I’ve been lucky in this business. I’ve always liked the places I worked . . . always thought highly of the regulars, the staff and the owners.
In part, that was simply good fortune — lucking out in getting into the right joints. But also in part, I do take some credit. If I didn’t like where I was working . . . I left.
There’s a few jobs not listed in “Places I’ve worked” — because I left so quickly I don’t count them.
This post is about one of those places . . . looking back, I was happy just to get out of there alive. I mean that literally.
I should have known . . .
Seriously, I really should have known. I’d met this North End restaurant owner while I was still working at The Cantina Italiana. Tino was a regular at The Cantina’s bar and I’d often talk with him.
One night he was telling me about a guy who had slipped on the wet tiles in the men’s room at his place, and then decided to sue him.
“That fucking c*ck-sucker was trying to ruin me,” Tino was saying, “I couldn’t believe the balls on this guy!”
Tino went on about how their lawyers had exchanged angry letters, and about a trial date that had been set for several years down the road. Then Tino stopped talking.
“What happened?” I asked.
“The guy did me a favor,” Tino said, “ . . . He died.”
The guy did him a favor? He died?
At the time I didn’t think too much about it . . . I was busy tending bar and Tino wasn’t the only customer. I guess I wasn’t paying enough attention.
But as I continued to work in the North End, I began to catch onto the lingo. It was slick, colorful, packed with nuance. “He did me a favor and died,” . . . that was Tino’s way of saying he got rid of the guy.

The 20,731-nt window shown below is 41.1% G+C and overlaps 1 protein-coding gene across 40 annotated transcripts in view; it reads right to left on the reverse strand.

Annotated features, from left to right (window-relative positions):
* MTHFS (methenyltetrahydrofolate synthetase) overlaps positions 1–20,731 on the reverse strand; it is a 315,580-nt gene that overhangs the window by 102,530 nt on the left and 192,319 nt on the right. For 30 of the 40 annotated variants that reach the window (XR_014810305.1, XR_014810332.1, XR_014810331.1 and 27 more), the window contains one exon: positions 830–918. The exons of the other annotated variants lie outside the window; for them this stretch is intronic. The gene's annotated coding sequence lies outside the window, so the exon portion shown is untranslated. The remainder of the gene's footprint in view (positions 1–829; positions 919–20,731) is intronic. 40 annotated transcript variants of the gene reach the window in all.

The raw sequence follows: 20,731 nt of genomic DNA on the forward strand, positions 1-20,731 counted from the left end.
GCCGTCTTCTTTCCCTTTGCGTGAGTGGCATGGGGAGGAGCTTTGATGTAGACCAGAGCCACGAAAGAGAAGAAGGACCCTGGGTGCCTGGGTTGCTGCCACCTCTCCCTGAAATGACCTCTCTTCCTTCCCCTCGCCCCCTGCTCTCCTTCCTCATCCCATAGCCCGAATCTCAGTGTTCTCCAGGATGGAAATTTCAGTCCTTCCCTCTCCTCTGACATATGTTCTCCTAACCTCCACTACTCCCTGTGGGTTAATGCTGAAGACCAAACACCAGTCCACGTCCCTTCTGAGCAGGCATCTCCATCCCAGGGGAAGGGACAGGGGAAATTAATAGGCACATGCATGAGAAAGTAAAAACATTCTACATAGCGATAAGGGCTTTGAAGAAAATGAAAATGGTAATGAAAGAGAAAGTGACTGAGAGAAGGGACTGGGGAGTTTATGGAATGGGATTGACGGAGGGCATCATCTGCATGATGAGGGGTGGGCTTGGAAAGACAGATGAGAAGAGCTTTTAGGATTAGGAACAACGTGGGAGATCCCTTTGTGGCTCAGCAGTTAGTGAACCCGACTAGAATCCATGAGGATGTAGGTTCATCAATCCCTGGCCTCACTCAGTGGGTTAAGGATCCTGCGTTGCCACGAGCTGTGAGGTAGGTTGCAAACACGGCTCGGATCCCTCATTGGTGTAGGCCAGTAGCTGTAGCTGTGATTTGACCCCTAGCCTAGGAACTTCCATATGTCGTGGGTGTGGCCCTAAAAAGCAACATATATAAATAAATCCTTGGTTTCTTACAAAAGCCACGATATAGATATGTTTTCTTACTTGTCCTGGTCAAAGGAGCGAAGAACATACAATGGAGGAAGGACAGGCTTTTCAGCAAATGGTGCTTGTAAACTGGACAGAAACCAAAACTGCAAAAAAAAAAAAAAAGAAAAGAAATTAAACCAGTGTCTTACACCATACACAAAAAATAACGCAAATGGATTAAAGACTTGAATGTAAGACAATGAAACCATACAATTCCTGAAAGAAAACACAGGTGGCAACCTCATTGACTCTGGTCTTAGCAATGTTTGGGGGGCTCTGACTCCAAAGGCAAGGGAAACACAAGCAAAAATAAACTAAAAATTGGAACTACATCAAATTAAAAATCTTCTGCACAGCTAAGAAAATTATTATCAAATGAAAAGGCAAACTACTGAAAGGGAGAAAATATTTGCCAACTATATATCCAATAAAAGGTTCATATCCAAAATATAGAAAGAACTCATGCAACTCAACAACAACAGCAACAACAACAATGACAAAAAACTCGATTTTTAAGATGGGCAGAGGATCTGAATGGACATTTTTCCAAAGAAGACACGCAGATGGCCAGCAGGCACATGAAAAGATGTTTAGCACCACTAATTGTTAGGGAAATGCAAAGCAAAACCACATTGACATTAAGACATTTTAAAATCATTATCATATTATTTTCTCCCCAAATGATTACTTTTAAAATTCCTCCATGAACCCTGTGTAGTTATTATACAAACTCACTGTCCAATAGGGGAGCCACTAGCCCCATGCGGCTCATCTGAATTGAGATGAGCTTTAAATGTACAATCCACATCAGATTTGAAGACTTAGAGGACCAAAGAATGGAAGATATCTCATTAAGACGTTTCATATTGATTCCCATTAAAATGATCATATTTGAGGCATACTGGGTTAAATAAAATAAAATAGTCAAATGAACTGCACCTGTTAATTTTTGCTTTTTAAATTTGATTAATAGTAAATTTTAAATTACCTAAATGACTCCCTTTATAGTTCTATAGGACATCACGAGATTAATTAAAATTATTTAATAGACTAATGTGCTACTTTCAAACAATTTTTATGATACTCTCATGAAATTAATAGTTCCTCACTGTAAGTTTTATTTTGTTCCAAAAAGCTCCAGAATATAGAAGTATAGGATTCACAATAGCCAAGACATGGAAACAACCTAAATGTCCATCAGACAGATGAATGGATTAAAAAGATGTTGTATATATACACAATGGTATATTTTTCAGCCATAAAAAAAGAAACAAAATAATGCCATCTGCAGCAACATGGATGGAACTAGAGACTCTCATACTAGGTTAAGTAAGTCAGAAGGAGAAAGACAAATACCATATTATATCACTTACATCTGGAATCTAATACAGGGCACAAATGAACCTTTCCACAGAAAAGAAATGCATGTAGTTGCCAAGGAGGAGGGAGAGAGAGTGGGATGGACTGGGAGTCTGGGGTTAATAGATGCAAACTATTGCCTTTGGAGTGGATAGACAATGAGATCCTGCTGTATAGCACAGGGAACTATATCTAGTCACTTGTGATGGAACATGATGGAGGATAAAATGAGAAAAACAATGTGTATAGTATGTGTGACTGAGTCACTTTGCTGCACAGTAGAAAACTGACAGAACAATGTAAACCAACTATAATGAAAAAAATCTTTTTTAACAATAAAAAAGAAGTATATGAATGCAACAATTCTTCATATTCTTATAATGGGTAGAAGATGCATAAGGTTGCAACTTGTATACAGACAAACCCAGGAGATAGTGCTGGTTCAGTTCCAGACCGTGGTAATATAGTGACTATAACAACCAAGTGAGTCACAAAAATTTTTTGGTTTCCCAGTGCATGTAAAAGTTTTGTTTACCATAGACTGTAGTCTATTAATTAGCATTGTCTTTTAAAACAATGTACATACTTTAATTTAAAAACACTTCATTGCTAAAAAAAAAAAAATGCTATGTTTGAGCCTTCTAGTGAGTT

All those guys really did act and talk like in the movies, but it was the movies that copied them.
Everyone in the North End was using the phrase “Fuhgeddaboutit” fifteen years before it showed up in the film, Donnie Brasco. (Apparently the film’s director spent weeks in NYC’s Little Italy hanging out with the wise-guys in restaurants and coffee shops, trying to get their expressions and behavior down pat.)
Remember that gory scene in the movie, “Things to Do in Denver When You’re Dead” — where a guy dies slowly in the dumpster after being shot up the ass? That was art imitating life.
A regular at the bar described that gangland-style punishment to me years before the movie was made.
When he saw the expression on my face, he quickly said something like: “The guy will live, but he’ll walk around with a bag [colostomy bag] for the rest of his life.”